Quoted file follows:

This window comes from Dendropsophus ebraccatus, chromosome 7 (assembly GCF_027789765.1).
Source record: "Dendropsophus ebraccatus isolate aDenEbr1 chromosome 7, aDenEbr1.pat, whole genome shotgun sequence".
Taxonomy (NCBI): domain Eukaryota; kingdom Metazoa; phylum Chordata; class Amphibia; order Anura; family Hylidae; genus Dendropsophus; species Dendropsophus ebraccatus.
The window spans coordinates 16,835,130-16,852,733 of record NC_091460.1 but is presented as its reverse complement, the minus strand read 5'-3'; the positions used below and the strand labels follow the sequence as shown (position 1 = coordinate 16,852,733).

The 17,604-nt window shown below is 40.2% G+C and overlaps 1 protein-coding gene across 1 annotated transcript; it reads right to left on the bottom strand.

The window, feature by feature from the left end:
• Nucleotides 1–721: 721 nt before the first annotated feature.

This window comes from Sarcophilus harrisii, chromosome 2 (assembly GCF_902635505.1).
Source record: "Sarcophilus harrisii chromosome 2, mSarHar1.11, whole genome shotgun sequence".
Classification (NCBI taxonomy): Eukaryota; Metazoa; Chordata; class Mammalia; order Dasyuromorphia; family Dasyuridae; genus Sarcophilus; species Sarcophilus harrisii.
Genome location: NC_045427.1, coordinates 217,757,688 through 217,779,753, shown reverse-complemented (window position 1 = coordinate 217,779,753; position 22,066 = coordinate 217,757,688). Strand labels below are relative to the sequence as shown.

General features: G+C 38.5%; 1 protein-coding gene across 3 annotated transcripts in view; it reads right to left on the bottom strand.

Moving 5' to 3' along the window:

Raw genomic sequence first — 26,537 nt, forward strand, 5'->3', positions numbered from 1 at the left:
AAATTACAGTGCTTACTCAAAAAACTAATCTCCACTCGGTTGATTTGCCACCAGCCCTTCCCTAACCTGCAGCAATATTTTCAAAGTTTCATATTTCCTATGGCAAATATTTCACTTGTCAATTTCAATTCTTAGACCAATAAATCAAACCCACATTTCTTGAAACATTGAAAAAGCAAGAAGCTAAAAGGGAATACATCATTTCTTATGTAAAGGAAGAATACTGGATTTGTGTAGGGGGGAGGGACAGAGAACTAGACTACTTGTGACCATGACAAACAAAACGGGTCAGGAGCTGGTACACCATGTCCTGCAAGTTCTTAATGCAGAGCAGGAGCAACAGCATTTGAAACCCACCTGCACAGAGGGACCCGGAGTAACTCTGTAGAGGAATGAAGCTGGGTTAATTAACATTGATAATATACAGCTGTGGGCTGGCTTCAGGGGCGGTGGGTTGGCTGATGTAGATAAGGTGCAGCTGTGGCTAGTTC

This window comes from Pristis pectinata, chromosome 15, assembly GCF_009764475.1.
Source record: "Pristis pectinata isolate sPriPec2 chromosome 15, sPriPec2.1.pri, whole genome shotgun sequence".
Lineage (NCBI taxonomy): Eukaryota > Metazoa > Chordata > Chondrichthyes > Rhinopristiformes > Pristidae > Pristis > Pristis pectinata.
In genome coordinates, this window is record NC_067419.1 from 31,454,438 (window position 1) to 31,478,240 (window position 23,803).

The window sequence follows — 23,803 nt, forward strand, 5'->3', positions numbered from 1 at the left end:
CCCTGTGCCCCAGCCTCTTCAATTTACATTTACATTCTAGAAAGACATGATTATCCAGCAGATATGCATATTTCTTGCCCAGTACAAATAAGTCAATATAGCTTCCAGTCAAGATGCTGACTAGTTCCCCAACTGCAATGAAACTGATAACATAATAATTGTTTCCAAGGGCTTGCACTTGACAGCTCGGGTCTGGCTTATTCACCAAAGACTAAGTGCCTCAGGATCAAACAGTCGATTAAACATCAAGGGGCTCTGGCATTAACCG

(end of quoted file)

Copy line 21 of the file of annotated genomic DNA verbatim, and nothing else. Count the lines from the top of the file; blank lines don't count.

CCCTGTGCCCCAGCCTCTTCAATTTACATTTACATTCTAGAAAGACATGATTATCCAGCAGATATGCATATTTCTTGCCCAGTACAAATAAGTCAATATAGCTTCCAGTCAAGATGCTGACTAGTTCCCCAACTGCAATGAAACTGATAACATAATAATTGTTTCCAAGGGCTTGCACTTGACAGCTCGGGTCTGGCTTATTCACCAAAGACTAAGTGCCTCAGGATCAAACAGTCGATTAAACATCAAGGGGCTCTGGCATTAACCG